An Ohio judge on Thursday temporarily blocked a new measure that would transfer the duties of the majority citizen-elected board of education and board-appointed state superintendent to a newly reconstituted Department of Education and Workforce overseen by the governor and the director he appoints. The restraining order comes after seven elected members of the Ohio Board of Education this week sued the state and Gov. Mike DeWine.
In Texas, nearly 60 districts are suing the Texas Education Agency over a performance accountability system overhaul that they said was implemented without adequate notice and will "arbitrarily lower performance ratings for many school districts and campuses even though their performance improved." The state can eventually take over districts that repeatedly score low.
Together, these legal challenges highlight ongoing debate over the role and reach of state education boards and state education departments that are subject to changing political winds.
While K-12 education has always been a political issue, district leaders have been dealing with increasing and often virulent polarization in recent years.
This polarization spans stakeholder groups, with divides persisting among community members, district superintendents and boards, and members of state boards and departments of education — all of whom contribute in different capacities to K-12 decision-making.
The discord is also present within a wide range of K-12 issues, from policies on COVID-19 vaccines and masking to curriculum materials, book bans, parental rights and more.
On multiple occasions, differences in political leanings have even contributed to boards' decisions to oust superintendents.
Texas' takeover of the Houston Independent School District is just one recent example highlighting contentious relationships — exacerbated by politics — between state education and local district leaders. In March, the state education agency replaced HISD's school board and superintendent, a move that the former elected board members claimed in a 2019 lawsuit took away voters' rights based on race and national origin.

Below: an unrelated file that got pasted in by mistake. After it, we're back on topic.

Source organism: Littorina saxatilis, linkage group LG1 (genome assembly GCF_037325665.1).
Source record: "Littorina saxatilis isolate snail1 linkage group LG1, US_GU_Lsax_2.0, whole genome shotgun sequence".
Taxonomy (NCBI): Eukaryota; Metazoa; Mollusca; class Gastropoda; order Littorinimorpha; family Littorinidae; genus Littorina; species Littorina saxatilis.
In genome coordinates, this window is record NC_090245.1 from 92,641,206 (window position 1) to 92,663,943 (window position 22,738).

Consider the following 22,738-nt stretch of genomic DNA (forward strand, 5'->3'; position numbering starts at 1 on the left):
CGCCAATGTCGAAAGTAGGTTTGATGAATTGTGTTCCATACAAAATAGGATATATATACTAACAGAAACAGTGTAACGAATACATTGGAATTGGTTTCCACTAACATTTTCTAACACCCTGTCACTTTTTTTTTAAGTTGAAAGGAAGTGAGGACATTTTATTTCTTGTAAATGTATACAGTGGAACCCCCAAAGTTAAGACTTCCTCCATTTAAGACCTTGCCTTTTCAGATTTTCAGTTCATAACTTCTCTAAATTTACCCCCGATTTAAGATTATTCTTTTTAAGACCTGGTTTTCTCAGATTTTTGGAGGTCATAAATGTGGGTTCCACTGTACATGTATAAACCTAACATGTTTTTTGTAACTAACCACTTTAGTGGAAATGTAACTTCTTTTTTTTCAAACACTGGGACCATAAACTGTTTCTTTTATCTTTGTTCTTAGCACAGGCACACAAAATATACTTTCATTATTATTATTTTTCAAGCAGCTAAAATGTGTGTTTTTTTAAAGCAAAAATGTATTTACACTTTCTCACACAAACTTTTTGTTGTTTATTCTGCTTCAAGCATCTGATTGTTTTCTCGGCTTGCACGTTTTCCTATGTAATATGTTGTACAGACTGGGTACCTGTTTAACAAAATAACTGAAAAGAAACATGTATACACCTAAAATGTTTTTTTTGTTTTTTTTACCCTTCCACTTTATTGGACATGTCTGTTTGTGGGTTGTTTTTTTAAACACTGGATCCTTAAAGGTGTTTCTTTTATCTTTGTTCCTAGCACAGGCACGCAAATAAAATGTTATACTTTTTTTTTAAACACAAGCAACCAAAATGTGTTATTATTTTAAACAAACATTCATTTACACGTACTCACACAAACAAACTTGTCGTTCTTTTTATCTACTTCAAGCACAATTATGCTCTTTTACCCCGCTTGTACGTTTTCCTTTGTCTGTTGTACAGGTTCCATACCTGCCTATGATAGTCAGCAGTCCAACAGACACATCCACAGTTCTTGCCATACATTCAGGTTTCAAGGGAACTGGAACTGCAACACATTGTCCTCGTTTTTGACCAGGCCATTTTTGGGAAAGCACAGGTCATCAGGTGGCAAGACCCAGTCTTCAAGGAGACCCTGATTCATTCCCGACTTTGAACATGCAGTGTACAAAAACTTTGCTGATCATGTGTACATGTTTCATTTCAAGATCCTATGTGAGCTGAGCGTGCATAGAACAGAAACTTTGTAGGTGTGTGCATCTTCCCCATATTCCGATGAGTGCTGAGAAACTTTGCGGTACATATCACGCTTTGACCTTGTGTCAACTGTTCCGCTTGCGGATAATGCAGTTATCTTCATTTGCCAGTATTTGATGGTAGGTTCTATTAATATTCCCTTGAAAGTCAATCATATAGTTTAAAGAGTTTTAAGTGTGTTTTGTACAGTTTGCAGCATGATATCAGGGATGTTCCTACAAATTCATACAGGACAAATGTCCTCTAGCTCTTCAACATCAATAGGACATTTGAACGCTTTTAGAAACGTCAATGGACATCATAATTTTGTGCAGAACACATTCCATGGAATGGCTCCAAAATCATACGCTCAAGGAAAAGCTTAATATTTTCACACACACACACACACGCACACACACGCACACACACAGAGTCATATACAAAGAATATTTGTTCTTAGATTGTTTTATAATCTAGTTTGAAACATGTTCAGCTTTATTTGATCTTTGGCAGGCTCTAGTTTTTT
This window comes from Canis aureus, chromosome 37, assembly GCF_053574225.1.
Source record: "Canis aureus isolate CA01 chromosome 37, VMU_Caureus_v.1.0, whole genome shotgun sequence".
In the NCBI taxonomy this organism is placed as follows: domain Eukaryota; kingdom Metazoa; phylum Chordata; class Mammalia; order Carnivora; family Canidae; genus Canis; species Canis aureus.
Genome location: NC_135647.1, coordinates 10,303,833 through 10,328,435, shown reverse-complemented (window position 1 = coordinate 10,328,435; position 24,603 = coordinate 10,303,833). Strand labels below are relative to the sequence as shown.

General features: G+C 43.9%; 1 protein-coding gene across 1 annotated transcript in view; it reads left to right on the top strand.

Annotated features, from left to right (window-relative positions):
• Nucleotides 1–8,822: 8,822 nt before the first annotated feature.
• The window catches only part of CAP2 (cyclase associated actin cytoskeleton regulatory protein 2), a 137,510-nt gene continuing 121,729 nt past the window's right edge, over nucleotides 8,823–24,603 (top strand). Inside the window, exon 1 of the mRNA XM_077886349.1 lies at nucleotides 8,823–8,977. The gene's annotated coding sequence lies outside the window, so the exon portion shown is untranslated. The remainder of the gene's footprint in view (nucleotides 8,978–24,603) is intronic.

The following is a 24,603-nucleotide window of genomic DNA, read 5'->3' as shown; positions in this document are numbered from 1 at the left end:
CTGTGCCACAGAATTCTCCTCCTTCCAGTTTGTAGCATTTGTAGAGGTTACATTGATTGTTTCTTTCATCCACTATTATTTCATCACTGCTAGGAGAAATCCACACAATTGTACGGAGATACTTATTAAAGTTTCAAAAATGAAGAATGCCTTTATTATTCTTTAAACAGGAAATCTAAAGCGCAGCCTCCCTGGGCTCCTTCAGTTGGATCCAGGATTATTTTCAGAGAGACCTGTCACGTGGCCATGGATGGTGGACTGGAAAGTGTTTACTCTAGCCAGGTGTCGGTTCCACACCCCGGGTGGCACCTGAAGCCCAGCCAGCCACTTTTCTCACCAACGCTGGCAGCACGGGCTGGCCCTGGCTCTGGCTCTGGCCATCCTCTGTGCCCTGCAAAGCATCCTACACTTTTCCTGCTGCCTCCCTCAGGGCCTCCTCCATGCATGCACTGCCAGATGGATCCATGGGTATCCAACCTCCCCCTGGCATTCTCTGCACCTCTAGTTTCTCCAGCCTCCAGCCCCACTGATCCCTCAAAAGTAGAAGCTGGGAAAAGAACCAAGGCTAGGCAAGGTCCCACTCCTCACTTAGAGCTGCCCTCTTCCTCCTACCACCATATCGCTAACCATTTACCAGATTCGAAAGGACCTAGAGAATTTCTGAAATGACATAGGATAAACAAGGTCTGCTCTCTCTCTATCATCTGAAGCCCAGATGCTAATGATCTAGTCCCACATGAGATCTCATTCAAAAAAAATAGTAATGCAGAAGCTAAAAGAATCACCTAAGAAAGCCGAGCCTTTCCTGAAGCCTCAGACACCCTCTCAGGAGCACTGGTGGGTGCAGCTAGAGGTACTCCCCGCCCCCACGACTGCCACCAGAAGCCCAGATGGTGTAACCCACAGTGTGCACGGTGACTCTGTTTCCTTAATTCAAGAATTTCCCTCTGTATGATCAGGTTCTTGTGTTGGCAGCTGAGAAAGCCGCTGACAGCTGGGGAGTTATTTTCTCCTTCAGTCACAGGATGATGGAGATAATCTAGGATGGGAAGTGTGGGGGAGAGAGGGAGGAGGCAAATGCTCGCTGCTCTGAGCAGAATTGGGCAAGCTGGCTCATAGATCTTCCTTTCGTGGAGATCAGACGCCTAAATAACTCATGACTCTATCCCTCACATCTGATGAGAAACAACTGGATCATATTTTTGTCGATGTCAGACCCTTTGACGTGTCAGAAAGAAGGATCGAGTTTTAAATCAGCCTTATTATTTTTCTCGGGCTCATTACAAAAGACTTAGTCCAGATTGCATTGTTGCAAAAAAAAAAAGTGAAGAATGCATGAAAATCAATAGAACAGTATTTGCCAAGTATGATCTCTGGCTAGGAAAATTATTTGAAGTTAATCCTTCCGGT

Similarly, in the Ohio lawsuit, school board members — whose duties would be taken over by the newly named department overseen by the governor — said the recently passed measure "strips the Board and the Ohio Superintendent of their core powers" and would turn the board "into an empty shell."
In addition to lawsuits that illustrate the ongoing political strife in education, recent research has documented the situation as well.
A survey of nearly 700 high school principals released last year found that growing political conflict is harming efforts at respectful dialogue in schools and throwing up barriers in addressing misinformation. School leaders reported that harassment and demeaning rhetoric could interfere with education's mission to encourage a diverse democracy, according to the report from the Institute for Democracy, Education, and Access at the University of California Los Angeles and the Civic Engagement Research Group at the University of California Riverside.
A RAND Corp. report released in July showed superintendents were more than twice as likely to report frequent job-related stress than other working adults in spring 2023. As to the source of that stress, the survey found "the intrusion of political issues and opinions into schooling" to be the most common cause.